Culture matters, and it's time to #considerculture.
The role of culture in shaping our perceptions of body image is often undermined or even completely ignored, which is problematic because cultural practices and beliefs fundamentally shape us, both mentally and physically.
The "Culturally Shaped" campaign explores the stories of individuals who reflect upon how the way that they think about their own and others' bodies are influenced by the culture that they grew up in.
WANT TO GET INVOLVED IN THIS CAMPAIGN? It's simple! All you have to do is to send the following to email@example.com:
- A photo of you, with the words "culturally shaped" written somewhere on your body or included somewhere in the photo
- A caption describing how your culture has shaped your ideas about body image.
Elaine's story: Beyond beauty standards
I am representative of beauty standards in Southeast Asia: I have fair skin, double-eye lids, a slimmer structure, a decent nose shape, and a good face shape. I grew up in a family that relies on the beauty industry to make a living. We sell clothes, sell beautification routines, and skin care products. Being on the side of perpetuators, I can say that beauty standards are dangerous. They drive people to hurt themselves and reprioritize other parts of their lives to obtain a desired image. I used to judge others for their inability to buy into the practices my family and other industry workers sell because doesn’t everyone want to be beautiful? However, I became obsessed with trying to be beautiful and took it too far. I whitened my skin, pulled at my nose to make it taller, waxed, got facials, and developed an eating disorder. Instead of a sense of accomplishment, I ended up unsatisfied with my appearance and bad attitude toward people who seemed to not care about their appearance. I used shame to project my insecurities onto others because the beauty standards my family upholds sometimes equates self-worth and beauty: I have fair skin which means I might be destined for a well-paid career. I have double-eye lids which makes me more desirable in the eyes of partners. I need to cover my blemishes which might affect the way employers receive me. These are not unique or culturally specific ideas about beauty. Many cultures in Asia value fair skin, double-eye lids, and flawless complexions for women.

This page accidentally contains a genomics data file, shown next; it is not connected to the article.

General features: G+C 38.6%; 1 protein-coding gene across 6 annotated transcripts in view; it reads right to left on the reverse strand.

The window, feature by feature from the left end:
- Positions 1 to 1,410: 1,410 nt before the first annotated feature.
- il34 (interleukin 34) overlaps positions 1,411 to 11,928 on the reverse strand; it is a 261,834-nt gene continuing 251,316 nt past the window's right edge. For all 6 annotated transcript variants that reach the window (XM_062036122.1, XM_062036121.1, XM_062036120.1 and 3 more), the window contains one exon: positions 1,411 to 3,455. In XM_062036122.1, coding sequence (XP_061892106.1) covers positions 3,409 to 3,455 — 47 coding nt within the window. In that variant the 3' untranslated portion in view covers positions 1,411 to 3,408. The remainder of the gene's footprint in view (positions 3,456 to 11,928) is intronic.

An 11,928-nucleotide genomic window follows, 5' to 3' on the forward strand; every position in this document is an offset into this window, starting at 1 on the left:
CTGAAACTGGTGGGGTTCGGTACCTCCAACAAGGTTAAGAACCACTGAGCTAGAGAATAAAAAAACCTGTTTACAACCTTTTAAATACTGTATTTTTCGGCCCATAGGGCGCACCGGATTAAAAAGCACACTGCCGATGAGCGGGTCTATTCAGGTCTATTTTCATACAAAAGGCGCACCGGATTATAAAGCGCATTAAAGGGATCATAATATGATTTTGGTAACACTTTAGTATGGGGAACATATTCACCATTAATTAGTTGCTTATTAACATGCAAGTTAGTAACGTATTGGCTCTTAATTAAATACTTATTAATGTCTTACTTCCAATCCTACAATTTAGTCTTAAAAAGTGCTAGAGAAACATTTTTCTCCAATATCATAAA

I think what makes my situation unique is that though I changed the ways I think about beauty standards and its effects on people; I still perpetuate them as a member of the industry. I continue to recommend and sell to people products and services. However, now I am more conscious of the toxic approaches the industry uses, preying on the insecurities and fantasies of young people. Instead, I try to offer kinder messages about self-empowerment along side my recommendations. Everyone deserves to feel beautiful and confident, regardless of what beauty standards say.
Mikayla's story: Strong not sorry
I grew up playing a number of sports growing up. When I was ten, I played for a travel team that would run 2 miles after every practice and 2 miles plus interval training three times a week over the summer. During this period, I would compare my body to my teammates’ bodies, as it seemed that I was gaining weight from running but my teammates were leaning out. I remember thinking, “Why are my quads so big but theirs so small?” When I was eleven, I began swimming along with playing soccer. My shirts began to fit the same way, and I didn’t know what was going on. One day, I was sitting in the car with my mom, and she said to me, “Wow, your shoulders are getting much bigger from swimming.” These two experiences completely shaped how I saw myself. I remember looking at my teammates and friends and wondering why their bodies didn’t change like mine. There were not many female athletes at the time that the media showed, and I didn’t feel that any of them looked like me. As a result, I began to feel self-conscious about my body, especially when I compared myself to women the media typically showed and even my friends. As I’ve grown up and continued to play sports, I’ve realized that my body may not react the same to physical activity as others, and sometimes it does react similarly to others. At the times when I felt self-conscious about my body, I was also physically the most healthy I had been. The media does not portray muscular women as beautiful, and the sports culture does not explain that people may have different reactions to exercise.